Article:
• Long-term ill-health inevitable requires some identity change, some help with how to still live a full-life, create a ‘take-home-able’ story and keep hope alive. If mental health is untreated not only is the patient suffering emotionally, but it seems this increases a generalised inflammatory state, stress and supports the disease process.

Conversely, treatment and optimising mental health can positively affect the disease process. We really are missing an opportunity to support optimal recovery when we do not support patient’s mental health.

In recognising that out health is an intertwined combination of mind and body factors – it seems to clearly follow that so too should be our healthcare. Much as it is interesting being part of a developing field, I much more look forward to this being a routine approach – and as much common practise as supporting our physical health and rehabilitation with diet and exercise as well as standard evidence-based medical care.

By Dr Morwenna Opie

Dr Morwenna Opie is an expert clinical health psychologist based at the Duchy Hospital in Truro, Cornwall. In this setting she has a specialty with syncope, PoTS and managing health-related anxieties, however she continues to provide support to patients with all manner of physical health conditions from many settings including rheumatology (e.g. RA, Sjogren’s, APS, Lupus, FM), neurology (migraine, unexplained symptoms) and pain and fertility services. Dr Opie is qualified in providing Cognitive Behavioural Therapy, Acceptance and Commitment Therapy, as well as mindfulness therapies which are proven to optimise mental health, and are highly effective for anxiety, depression and OCD, as well as associated difficulties including sleep issues, panic attacks, grief, adjustment, fatigue and relationship difficulties. Dr Opie recognises we can sometimes feel overwhelmed with advice and demands to change, our worlds can shrink and we can lose a sense of purpose and direction.  At these times it is critical to reconnect with our identity and values, define priorities, make plans, and regain hope and self-worth.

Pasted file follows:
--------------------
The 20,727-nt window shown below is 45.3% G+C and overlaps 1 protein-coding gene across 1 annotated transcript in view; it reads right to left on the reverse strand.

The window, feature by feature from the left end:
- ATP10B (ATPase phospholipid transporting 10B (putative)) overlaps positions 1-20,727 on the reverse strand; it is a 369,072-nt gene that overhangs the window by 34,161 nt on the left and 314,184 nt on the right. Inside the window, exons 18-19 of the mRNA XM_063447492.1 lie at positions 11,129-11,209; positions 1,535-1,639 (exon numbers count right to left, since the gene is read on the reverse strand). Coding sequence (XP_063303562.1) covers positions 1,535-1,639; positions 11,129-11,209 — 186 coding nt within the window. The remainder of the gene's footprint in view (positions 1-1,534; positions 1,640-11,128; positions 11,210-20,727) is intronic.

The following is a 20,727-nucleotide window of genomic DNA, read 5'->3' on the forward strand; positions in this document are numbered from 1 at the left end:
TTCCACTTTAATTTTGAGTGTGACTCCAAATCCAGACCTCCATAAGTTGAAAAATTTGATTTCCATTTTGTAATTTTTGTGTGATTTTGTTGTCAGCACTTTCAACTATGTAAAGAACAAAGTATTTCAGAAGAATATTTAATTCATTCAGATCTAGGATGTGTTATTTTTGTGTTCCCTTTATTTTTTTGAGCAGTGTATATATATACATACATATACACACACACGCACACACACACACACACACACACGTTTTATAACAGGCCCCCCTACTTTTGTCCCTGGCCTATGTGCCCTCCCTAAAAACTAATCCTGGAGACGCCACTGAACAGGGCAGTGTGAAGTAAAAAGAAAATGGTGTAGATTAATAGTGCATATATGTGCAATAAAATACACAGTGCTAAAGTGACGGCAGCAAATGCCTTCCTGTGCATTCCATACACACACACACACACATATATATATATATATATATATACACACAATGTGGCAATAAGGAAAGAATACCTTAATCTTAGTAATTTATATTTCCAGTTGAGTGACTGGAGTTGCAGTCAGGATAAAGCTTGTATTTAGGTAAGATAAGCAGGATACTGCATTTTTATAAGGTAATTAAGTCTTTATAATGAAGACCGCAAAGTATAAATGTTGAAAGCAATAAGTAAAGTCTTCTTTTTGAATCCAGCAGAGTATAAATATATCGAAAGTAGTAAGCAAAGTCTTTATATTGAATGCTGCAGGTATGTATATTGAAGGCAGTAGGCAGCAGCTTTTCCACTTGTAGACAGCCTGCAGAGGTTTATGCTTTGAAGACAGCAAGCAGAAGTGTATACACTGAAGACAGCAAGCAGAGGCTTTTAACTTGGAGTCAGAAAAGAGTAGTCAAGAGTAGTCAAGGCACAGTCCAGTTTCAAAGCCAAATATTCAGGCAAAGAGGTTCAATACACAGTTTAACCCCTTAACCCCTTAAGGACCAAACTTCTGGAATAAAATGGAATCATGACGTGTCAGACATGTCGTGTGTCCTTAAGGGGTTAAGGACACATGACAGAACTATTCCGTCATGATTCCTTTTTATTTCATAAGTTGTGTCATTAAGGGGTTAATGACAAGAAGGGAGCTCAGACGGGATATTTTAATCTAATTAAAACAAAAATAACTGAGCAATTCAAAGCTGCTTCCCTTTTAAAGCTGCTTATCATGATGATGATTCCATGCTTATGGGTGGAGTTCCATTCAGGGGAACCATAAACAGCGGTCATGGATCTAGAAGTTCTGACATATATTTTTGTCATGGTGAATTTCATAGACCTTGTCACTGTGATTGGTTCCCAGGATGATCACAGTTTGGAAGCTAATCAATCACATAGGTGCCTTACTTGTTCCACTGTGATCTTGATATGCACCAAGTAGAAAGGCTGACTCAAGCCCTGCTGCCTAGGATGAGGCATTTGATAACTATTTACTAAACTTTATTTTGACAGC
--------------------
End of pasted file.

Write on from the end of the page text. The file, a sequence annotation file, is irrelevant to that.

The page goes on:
Dr Opie completed her undergraduate degree at Cambridge University where she won subject and college prizes. She obtained her PhD in clinical health and psychology at UCL and completed her studies in New Zealand where she specialised in anxiety, neurophysiology and clinical health psychology. Dr Opie is currently an honorary clinical psychologist at King's College Hospital NHS Foundation Trust in rheumatology, reflecting her commitment to integrating psychological health routinely into physical healthcare settings, and working collaboratively with healthcare specialists to ensure coordinated quality care.

Dr Opie's patient-centred approach in a clinical setting is mirrored in her research interests which include investigating and validating individual therapeutic and group interventions for complex physical health conditions. She is also committed to producing informative literature about health and treatment for patient use and advocating for psychological support in healthcare that is informed by a recognition that mind and body are inseparable. This patient-centric approach is visible in the relaxed, safe, warm and genuine relationships she forms with her patients, helping them step back into a full and rewarding life.